NEW YORK -- When the game-tying popup clunked to the dirt at his feet, Asdrubal Cabrera said, the first thought that ran through his mind was that Tyler Pill would not earn the win. Pill deserved a better fate, Cabrera bemoaned. The rookie pitched well enough to have a souvenir
NEW YORK -- When the game-tying popup clunked to the dirt at his feet, Asdrubal Cabrera said, the first thought that ran through his mind was that Tyler Pill would not earn the win. Pill deserved a better fate, Cabrera bemoaned. The rookie pitched well enough to have a souvenir resting in his locker.
But Pill was just fine with taking a no-decision in the Mets' 5-4, 12-inning, walk-off win over the Brewers, his ability to work out of trouble giving them a chance at such late dramatics.
"It's a very good feeling, much like the initial callup," said Pill, who was making his second career appearance but first start for the Mets. "I don't think it will really dawn on me until later on, when I get to the hotel room. I'm just really glad and fortunate everything went well, and we came out on top in the end."
Pill could never feel completely comfortable throughout his outing. He plunked the first batter he faced in the game, Keon Broxton, and allowed him to score on a Travis Shaw double. Yet Pill induced a double play to erase one baserunner that inning, eventually stranding Shaw at second. Topping out at 91 mph with his fastball, Pill left another runner on base in the second inning, then two apiece in the third and fourth.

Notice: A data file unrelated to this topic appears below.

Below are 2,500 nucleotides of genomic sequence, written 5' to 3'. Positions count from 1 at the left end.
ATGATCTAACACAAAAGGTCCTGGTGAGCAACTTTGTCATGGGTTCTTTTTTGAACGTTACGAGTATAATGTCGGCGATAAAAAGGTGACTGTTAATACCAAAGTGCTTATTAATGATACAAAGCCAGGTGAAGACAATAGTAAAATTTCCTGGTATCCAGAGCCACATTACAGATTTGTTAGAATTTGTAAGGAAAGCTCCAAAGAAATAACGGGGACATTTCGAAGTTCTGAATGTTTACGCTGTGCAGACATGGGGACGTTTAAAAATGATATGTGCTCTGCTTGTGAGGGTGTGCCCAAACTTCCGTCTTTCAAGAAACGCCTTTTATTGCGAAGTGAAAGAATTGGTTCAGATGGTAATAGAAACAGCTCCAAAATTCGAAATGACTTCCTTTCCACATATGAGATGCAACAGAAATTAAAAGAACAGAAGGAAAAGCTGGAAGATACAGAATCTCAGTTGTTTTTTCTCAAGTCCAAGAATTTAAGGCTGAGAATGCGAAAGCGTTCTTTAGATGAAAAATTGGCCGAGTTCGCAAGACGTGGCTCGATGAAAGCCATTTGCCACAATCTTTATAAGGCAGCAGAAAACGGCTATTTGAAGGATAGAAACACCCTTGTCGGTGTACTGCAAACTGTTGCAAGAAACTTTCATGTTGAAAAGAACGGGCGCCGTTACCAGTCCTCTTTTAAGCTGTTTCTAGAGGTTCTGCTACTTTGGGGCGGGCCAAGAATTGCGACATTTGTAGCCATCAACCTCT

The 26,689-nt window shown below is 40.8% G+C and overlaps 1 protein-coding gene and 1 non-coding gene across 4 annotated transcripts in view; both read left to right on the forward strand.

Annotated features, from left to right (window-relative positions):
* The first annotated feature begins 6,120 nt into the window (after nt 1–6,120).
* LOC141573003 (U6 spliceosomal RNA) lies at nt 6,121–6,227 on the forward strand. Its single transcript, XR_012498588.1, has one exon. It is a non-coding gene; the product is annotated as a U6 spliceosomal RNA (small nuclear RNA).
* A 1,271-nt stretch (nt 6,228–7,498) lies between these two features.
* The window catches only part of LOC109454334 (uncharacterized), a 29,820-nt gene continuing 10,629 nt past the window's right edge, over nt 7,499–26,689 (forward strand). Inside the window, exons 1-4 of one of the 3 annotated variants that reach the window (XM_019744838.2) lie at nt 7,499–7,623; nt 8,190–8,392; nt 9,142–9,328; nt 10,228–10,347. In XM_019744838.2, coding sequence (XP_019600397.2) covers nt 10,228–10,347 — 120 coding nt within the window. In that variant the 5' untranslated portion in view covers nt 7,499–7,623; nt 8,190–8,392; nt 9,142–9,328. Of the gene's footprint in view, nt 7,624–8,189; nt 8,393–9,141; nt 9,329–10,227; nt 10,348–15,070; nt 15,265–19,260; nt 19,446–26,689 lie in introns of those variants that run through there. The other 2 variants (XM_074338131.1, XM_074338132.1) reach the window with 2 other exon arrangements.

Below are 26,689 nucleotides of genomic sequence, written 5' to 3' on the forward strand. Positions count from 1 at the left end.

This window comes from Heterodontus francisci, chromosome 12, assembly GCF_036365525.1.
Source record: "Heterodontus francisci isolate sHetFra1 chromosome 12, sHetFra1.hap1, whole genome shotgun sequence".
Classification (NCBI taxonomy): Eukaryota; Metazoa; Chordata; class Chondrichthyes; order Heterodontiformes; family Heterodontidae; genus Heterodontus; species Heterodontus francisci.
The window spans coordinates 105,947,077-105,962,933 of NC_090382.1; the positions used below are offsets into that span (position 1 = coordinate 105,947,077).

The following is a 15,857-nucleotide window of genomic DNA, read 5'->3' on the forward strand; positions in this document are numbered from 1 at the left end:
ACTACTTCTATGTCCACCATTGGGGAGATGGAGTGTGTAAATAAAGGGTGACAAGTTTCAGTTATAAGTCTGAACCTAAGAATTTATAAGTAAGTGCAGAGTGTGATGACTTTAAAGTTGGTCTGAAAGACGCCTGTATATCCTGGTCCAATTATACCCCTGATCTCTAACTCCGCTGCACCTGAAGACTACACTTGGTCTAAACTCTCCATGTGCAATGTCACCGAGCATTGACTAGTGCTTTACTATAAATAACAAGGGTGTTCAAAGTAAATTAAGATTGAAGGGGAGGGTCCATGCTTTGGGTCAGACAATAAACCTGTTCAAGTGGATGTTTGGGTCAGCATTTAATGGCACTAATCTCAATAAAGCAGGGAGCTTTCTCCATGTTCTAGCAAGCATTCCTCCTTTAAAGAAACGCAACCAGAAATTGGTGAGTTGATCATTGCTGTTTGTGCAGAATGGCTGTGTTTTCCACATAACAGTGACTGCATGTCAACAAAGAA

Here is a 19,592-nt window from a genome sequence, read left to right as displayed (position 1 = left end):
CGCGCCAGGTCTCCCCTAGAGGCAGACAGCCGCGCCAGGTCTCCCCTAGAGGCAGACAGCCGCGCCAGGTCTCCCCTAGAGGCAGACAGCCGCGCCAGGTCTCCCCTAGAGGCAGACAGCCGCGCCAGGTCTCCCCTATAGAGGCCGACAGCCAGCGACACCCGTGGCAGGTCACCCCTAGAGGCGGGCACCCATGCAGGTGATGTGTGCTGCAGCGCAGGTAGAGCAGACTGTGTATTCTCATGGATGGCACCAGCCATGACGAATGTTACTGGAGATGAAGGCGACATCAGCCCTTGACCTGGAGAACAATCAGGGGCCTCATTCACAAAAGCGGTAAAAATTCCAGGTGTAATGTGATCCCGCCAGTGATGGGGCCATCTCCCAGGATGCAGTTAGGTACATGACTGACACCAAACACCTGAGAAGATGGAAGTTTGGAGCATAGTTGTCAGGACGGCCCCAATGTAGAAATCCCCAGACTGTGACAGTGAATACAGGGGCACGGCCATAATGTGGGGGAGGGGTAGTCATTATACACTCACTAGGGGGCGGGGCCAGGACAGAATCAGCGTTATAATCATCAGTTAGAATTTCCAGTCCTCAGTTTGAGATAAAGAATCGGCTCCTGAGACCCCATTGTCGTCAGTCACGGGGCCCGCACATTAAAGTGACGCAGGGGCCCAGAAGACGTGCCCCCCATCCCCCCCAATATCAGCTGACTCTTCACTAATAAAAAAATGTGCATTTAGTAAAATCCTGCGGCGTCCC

The rookie's high-wire act reached its apex in the fifth inning, when he gave up a leadoff triple to Eric Thames. Pill then popped up Hernan Perez, struck out Shaw looking and induced an inning-ending groundout of Domingo Santana. Not long after, Pill was out of the game with this final line: 5 1/3 innings, six hits, one run, three walks and four strikeouts.
He left in line to win, but Cabrera's dropped popup with the bases loaded in the seventh inning ensured that Pill would receive a no-decision. Either way, he earned a standing ovation as he left the mound at Citi Field.
"That's a great feeling," Pill said. "It's awesome how many people are behind you when you're playing, and how much they're rooting for you and cheering for you."
Given his adequacy, Pill should receive at least another big league start. Because Steven Matz and Seth Lugo will each make another Minor League rehab start this week, the Mets need someone to pitch Sunday against the Pirates. Pill seemingly did enough Tuesday to merit the nod.
"He lived up to exactly what I heard about," Mets manager Terry Collins said. "He doesn't give in. He doesn't beat himself. … I thought he pitched very effectively."
Anthony DiComo has covered the Mets for MLB.com since 2008. Follow him on Twitter @AnthonyDiComo and Facebook, and listen to his podcast.